Linda K. Wood, Plaintiff-appellant, v. Steven C. Ostrander; Neil Maloney, Defendants-appellees, 851 F.2d 1212 (9th Cir. 1988)Annotate this Case
Paul Lindenmuth, Neil J. Hoff, Tacoma, Wash., for plaintiff-appellant.
Betty Edwards, Asst. Atty. Gen. (on brief), Rene D. Tomisser, Asst. Atty. Gen. (argued), Olympia, Wash., for defendants-appellees.
Appeal from the United States District Court for the Western District of Washington.
FLETCHER, Circuit Judge:
Linda Wood brought this action against Washington State Trooper Steven Ostrander and others for damages under 42 U.S.C. § 1983. Wood appeals the district court's dismissal on summary judgment. We reverse.
At 2:30 a.m., in the morning of September 23, 1984, Trooper Ostrander pulled a car to the side of the road for driving with its high beams on. Ostrander determined that the driver, Robert Bell, was intoxicated and placed him under arrest. Ostrander called for a tow truck to have the car impounded, and returned to the car and removed the keys. Wood, who was sitting in the car, asked Ostrander how she would get home. Ostrander replied that he was sorry, but that Wood would have to get out of the car. These facts are not disputed. Wood claims that Ostrander simply returned to his patrol car and drove away. Ostrander claims that he offered to call a friend or family member who could give Ms. Wood a ride home, but that she declined the offer. Although Wood claims that she did not see any open business at the time Ostrander drove away, Ostrander claims that a Shell station and a Seven-Eleven store were clearly visible and open for business. Ostrander further claims that Wood was picked up by an unknown driver before Ostrander drove away, though Bell and Wood dispute this.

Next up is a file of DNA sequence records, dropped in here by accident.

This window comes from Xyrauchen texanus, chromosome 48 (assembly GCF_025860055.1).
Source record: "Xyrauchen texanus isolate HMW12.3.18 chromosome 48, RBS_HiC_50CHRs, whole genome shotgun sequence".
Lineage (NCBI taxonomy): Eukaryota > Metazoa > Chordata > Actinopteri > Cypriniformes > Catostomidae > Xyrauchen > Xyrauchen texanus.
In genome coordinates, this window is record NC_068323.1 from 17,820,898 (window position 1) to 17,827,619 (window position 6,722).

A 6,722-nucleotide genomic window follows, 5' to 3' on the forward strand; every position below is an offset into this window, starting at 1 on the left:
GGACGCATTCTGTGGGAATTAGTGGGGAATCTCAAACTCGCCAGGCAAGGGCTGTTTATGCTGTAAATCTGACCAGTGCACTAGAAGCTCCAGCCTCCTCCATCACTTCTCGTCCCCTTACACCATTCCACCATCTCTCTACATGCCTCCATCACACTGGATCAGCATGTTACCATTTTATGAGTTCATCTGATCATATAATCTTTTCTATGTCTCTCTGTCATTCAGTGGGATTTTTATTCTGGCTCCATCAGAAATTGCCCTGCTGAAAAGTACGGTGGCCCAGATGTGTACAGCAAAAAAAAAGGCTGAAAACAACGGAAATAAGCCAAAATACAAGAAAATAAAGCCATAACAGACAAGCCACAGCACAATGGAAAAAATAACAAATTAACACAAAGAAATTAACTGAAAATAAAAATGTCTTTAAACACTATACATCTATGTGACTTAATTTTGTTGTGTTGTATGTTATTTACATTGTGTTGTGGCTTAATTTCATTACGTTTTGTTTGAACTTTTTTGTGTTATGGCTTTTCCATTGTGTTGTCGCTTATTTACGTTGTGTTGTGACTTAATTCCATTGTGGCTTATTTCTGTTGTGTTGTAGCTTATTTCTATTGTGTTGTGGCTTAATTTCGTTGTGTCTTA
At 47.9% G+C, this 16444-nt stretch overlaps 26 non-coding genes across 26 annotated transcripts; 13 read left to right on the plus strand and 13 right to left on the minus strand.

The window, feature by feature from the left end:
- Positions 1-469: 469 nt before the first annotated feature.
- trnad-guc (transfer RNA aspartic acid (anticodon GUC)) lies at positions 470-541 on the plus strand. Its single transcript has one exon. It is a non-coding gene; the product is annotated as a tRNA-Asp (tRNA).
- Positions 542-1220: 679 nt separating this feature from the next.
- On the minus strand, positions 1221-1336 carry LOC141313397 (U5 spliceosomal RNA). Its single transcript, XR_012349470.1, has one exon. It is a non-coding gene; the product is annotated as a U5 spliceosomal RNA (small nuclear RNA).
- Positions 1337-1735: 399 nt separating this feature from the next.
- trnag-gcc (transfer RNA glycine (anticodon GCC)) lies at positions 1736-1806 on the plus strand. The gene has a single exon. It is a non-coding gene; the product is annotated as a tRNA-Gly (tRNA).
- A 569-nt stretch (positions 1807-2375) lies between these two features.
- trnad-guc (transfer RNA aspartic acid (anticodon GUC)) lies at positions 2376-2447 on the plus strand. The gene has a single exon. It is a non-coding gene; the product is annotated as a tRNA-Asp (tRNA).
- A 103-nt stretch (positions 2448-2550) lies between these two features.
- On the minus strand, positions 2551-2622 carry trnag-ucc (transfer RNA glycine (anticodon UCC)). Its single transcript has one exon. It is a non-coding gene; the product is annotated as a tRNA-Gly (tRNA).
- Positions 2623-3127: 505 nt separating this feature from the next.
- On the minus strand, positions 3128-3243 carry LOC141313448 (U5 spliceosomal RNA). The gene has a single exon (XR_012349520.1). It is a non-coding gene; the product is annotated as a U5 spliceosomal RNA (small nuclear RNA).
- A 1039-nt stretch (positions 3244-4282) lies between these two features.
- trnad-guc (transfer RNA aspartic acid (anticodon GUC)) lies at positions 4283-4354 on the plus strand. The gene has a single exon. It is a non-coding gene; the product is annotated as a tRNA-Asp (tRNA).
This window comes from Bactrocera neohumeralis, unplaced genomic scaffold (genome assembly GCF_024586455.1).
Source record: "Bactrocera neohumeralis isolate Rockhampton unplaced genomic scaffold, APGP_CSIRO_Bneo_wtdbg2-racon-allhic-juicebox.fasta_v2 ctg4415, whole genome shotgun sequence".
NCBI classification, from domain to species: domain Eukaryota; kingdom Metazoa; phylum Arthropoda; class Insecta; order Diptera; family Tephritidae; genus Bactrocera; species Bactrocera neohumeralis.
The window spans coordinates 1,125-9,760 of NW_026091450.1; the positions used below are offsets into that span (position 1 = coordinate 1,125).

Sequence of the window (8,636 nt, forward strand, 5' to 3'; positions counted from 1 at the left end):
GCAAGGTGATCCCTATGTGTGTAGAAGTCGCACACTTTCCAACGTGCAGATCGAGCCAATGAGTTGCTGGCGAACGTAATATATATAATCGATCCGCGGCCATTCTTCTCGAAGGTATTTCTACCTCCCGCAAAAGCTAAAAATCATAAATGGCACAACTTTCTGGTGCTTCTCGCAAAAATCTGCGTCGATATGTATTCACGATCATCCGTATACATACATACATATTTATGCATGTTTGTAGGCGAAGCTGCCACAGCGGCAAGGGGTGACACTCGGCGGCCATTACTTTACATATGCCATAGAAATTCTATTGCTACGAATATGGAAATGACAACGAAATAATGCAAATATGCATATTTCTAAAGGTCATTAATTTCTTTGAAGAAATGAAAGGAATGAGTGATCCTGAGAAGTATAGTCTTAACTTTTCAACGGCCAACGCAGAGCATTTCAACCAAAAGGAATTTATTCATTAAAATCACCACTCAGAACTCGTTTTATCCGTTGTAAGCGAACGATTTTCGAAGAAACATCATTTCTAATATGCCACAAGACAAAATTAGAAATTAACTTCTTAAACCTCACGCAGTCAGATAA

Ostrander left Wood near a military reservation in the Parkland area of Pierce County, which has the highest aggravated crime rate in the County outside the City of Tacoma. The temperature was 50 degrees and Wood was wearing only a blouse and jeans. After walking one half block towards her home, which was five miles away, and having turned down rides offered by three or four strangers, Wood accepted a ride with an unknown man. The driver took Wood to a secluded area and raped her.
Wood had little or no money on her person at the time. Although she lived with her parents, Wood did not try to call them for help because, she claims, they would have been unable to pick her up: her mother has night-blindness and her step father suffers from brain damage.
The district court denied defendants' first summary judgment motion, ruling that Ostrander's actions could not be characterized as merely negligent. Subsequently, the district court granted defendants' second motion for summary judgment, on the ground that Ostrander was entitled to good faith, qualified immunity, and that Ostrander owed no "affirmative constitutional duty of protection" to Wood.1
We review the district court's grant of summary judgment de novo to determine whether there is any genuine issue of material fact and whether the substantive law was correctly applied. Darring v. Kincheloe, 783 F.2d 874, 876 (9th Cir. 1986). All facts in the record and inferences drawn from them must be viewed in the light most favorable to the non-moving party. Clipper Exxpress v. Rocky Mountain Motor Tariff, 690 F.2d 1240, 1250 (9th Cir. 1982).DISCUSSION
I. Whether Wood has stated a Sec. 1983 claim
To sustain an action under Sec. 1983, a plaintiff must show (1) that the conduct complained of was committed by a person acting under color of state law; and (2) that the conduct deprived the plaintiff of a federal constitutional or statutory right. Rinker v. Napa County, 831 F.2d 829, 831 (9th Cir. 1987) (citing Parratt v. Taylor, 451 U.S. 527, 535, 101 S. Ct. 1908, 1912, 68 L. Ed. 2d 420 (1981)). Defendants do not dispute that in arresting Bell and impounding the car, Ostrander was acting under color of state law. They do, however, argue that Wood fails to state a claim cognizable under Sec. 1983 because, first Ostrander's conduct at most negligent and, second, Wood has adequate state remedies to pursue her claim. These distinct threshold issues are considered in turn.